Another way of avoiding branches, as also remarked in some of the above comments, is predicated execution. I therefore took philipp's first code and my code and ran it through the compiler from ARM and the GCC compiler for the ARM architecture, which features predicated execution. Both compilers avoid the branch in both samples of code:

Philipp's version with the ARM compiler:

        CMP      r1,#0
        BNE      __aeabi_idivmod
        MOVEQ    r0,#0
        BX       lr

Philipp's version with GCC:

        subs    r3, r1, #0
        str     lr, [sp, #-4]!
        moveq   r0, r3
        ldreq   pc, [sp], #4
        bl      __divsi3
        ldr     pc, [sp], #4

My code with the ARM compiler:

        RSBS     r2,r1,#1
        MOVCC    r2,#0
        ADD      r1,r1,r2
        B        __aeabi_idivmod

My code with GCC:

        str     lr, [sp, #-4]!
        cmp     r1, #0
        addeq   r1, r1, #1
        bl      __divsi3
        ldr     pc, [sp], #4

All versions still need a branch to the division routine, because this version of the ARM doesn't have hardware for a division, but the test for y == 0 is fully implemented through predicated execution.

  • Could you show us the resulting assembler code? Or how did you determine that there is no branch?
    – Haatschii
    May 27, 2013 at 17:15
  • 1
    Awesome. Can be made constexpr and avoid needless type casts like this: template<typename T, typename U> constexpr auto fdiv( T t, U u ) -> decltype(t/(u+!u)) { return t/(u+!u); } And if you want 255, (lhs)/(rhs+!rhs) & -!rhs May 27, 2013 at 18:08
  • 1
    @leemes but I did mean | not &. Ooops -- ( (lhs)/(rhs+!rhs) ) | -!rhs should set your value to 0xFFFFFFF if rhs is 0, and lhs/rhs if rhs!=0. May 27, 2013 at 18:20
  • 1
    Great answer! I usually resort to assembly for these kinds of things, but that is always horrible to maintain (not to mention less portable ;) ).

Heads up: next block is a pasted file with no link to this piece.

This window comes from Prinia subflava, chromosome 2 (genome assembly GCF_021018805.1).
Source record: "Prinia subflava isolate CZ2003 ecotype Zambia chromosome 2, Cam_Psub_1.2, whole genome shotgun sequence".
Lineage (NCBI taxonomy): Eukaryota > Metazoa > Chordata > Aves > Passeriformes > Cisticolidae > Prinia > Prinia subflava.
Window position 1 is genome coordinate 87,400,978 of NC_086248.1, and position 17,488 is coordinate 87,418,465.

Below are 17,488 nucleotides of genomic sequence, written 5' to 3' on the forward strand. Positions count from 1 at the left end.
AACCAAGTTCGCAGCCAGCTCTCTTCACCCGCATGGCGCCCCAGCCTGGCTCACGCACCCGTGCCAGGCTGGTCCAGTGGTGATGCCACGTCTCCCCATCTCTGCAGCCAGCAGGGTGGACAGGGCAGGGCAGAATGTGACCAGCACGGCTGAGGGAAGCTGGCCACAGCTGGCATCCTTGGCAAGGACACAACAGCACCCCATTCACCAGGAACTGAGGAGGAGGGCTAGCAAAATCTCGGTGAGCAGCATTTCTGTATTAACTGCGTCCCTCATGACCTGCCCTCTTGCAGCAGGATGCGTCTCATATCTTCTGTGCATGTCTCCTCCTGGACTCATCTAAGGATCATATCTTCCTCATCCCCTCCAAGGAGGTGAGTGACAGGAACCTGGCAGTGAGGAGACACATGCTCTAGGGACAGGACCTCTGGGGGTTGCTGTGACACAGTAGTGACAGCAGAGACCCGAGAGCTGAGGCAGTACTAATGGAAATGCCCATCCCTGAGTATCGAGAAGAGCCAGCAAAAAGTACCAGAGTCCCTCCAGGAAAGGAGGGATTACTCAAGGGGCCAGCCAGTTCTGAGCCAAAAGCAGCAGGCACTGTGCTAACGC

– Leo
    May 28, 2013 at 7:35
  • Make sure you benchmark before actually using this -- branches which can be well predicted are virtually free in modern CPUs, so tricks to avoid branching might end up a detriment to performance. Especially where heavy ops like division are involved. +1 for the great answer. May 29, 2013 at 15:59

Here are some concrete numbers, on Windows using GCC 4.7.2:

#include <stdio.h>
#include <stdlib.h>

int main()
  unsigned int result = 0;
  for (int n = -500000000; n != 500000000; n++)
    int d = -1;
    for (int i = 0; i != ITERATIONS; i++)
      d &= rand();

#if CHECK == 0
    if (d == 0) result++;
#elif CHECK == 1
    result += n / d;
#elif CHECK == 2
    result += n / (d + !d);
#elif CHECK == 3
    result += d == 0 ? 0 : n / d;
#elif CHECK == 4
    result += d == 0 ? 1 : n / d;
#elif CHECK == 5
    if (d != 0) result += n / d;
  printf("%u\n", result);

Note that I am intentionally not calling srand(), so that rand() always returns exactly the same results. Note also that -DCHECK=0 merely counts the zeroes, so that it is obvious how often appeared.

Now, compiling and timing it various ways:

$ for it in 0 1 2 3 4 5; do for ch in 0 1 2 3 4 5; do gcc test.cc -o test -O -DITERATIONS=$it -DCHECK=$ch && { time=`time ./test`; echo "Iterations $it, check $ch: exit status $?, output $time"; }; done; done

shows output that can be summarised in a table:

Iterations → | 0        | 1        | 2        | 3         | 4         | 5
Zeroes       | 0        | 1        | 133173   | 1593376   | 135245875 | 373728555
Check 1      | 0m0.612s | -        | -        | -         | -         | -
Check 2      | 0m0.612s | 0m6.527s | 0m9.718s | 0m13.464s | 0m18.422s | 0m22.871s
Check 3      | 0m0.616s | 0m5.601s | 0m8.954s | 0m13.211s | 0m19.579s | 0m25.389s
Check 4      | 0m0.611s | 0m5.570s | 0m9.030s | 0m13.544s | 0m19.393s | 0m25.081s
Check 5      | 0m0.612s | 0m5.627s | 0m9.322s | 0m14.218s | 0m19.576s | 0m25.443s

If zeroes are rare, the -DCHECK=2 version performs badly. As zeroes start appearing more, the -DCHECK=2 case starts performing significantly better. Out of the other options, there really isn't much difference.